Floriculture supply chain to woo customers

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The dominant position that the Netherlands occupies in Europe’s floriculture supply chain is coming under pressure as a result of diminishing returns and changes in consumer habits. To retain their leading position, the various players in the supply chain will be forced to cooperate, to allow them to respond quickly to new market developments.

By sharing data about buying habits and consumer preferences, they will be better able to anticipate the wishes of specific target markets and their moments of consumption. Analysing big data and exchanging information within the supply chain may enable a better match between supply and demand and improved strategic choices. This is the conclusion that ABN AMRO presents in its report 'Colourful opportunities for the floriculture supply chain' (Dutch only) that was published earlier today.

Opportunities arising from emotion and impulse

The returns in the floriculture supply chain have been under pressure for a number of years. Consumers have become more reluctant to spend their money on plants and flowers. The sector is moreover facing competition from foreign floriculture products, and bouquets have to compete with other gift options such as wine, perfume and gift vouchers. Consumers have difficulty distinguishing the quality of plants and flowers. At the same time, consumers’ buying habits can also be unpredictable. Although the moments of consumption are often very different, for most people plants and flowers have strongly emotional overtones. Another requirement for consumers is atmosphere and impression: not only at home, but also while shopping. The floriculture sector, ABN AMRO believes, can make use of the opportunities arising from emotion and impulse.

Additional sales opportunities resulting from different target markets

More than 8 out of 10 consumers regularly buy flowers, and 30 percent of them do so once a month. Almost three quarters of the respondents enjoy presenting women with gifts of floriculture products, compared with 19 percent when it comes to gifts for men. However, 67 percent of women and 37 percent of men enjoy receiving gifts of plants or flowers. What is remarkable is that 41 percent of young people also enjoy being given flowers. Women are more likely to buy flowers at the supermarket, and men from a florist. Moreover, more women (26 percent) than men (16 percent) feel that flowers are too expensive. Most people generally buy floriculture products in a brick-and-mortar shop, particularly consumers aged 60 and up (83 percent). A further 11 percent have made at least one online purchase during the past year, while 17 percent indicate that they only use the Internet to explore the options or as a source of inspiration. Most consumers expect a bunch of flowers to stay fresh for an average of 9.28 days; most guarantees in supermarkets, however, only offer 7 days’ freshness. By focusing on freshness – combined with the right conditioning and treatment – the supply chain can assure their consumers longer enjoyment of their plants and flowers.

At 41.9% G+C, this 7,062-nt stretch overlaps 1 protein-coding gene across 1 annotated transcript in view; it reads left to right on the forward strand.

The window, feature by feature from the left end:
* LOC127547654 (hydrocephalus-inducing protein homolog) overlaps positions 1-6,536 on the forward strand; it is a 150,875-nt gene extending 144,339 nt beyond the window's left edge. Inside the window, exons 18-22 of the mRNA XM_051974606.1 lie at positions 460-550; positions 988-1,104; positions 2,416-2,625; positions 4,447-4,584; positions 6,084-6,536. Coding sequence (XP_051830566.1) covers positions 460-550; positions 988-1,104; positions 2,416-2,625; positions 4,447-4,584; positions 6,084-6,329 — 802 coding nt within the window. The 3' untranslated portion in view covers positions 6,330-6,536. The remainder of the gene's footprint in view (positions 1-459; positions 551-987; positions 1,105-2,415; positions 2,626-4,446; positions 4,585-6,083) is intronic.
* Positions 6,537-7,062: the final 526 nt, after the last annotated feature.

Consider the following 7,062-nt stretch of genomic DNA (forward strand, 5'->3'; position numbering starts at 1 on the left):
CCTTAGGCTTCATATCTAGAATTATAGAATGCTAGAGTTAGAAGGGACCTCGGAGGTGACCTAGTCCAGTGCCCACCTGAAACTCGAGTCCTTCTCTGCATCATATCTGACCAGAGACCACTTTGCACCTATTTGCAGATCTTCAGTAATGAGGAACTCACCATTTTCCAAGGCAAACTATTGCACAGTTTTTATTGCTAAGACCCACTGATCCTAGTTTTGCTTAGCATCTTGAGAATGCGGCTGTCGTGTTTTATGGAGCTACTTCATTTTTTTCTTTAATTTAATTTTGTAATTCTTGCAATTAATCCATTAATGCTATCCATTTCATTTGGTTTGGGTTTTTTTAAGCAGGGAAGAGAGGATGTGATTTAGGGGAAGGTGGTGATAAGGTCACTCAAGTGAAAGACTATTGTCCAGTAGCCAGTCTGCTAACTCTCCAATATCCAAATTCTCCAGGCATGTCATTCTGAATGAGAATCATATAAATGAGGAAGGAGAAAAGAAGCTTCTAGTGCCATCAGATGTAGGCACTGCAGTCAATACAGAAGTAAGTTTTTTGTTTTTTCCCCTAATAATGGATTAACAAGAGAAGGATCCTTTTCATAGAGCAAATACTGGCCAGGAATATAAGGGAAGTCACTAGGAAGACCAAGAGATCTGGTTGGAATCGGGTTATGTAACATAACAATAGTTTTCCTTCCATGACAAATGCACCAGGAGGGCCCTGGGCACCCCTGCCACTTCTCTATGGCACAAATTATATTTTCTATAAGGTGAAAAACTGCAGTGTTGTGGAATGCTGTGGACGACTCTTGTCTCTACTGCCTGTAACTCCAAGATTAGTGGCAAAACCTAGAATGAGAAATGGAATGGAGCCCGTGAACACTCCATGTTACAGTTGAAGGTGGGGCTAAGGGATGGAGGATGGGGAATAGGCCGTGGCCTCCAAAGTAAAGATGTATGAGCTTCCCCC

Opportunities from supply chain partnerships

Every link in the supply chain can benefit in numerous ways from consumers’ expectations. A vital factor is that the separate parties in the supply chain need to work together and exchange their knowledge and market information. For example, the parties in the supply chain can utilise the extensive information inferred from consumer habits to tailor their products and concepts. ‘The purchase histories of consumers who regularly order products online yield information about important events in their lives and about their preferences. You can then use that information to target your offers. The freshness of products on the shelves also determines customer satisfaction. And the faster the product is in the shop, the longer the retailer can present it,’ explains Jan de Ruyter, Sector Manager Vegetable Sectors at ABN AMRO. ‘This is another area where the supply chain can improve. For example, coordinated software and RFID applications can be used to register where products come from and under what conditions they have been stored. Sharing this information creates possibilities for guaranteeing freshness and lifting quality to the next level.’  

The full report is available for download below (Dutch only).



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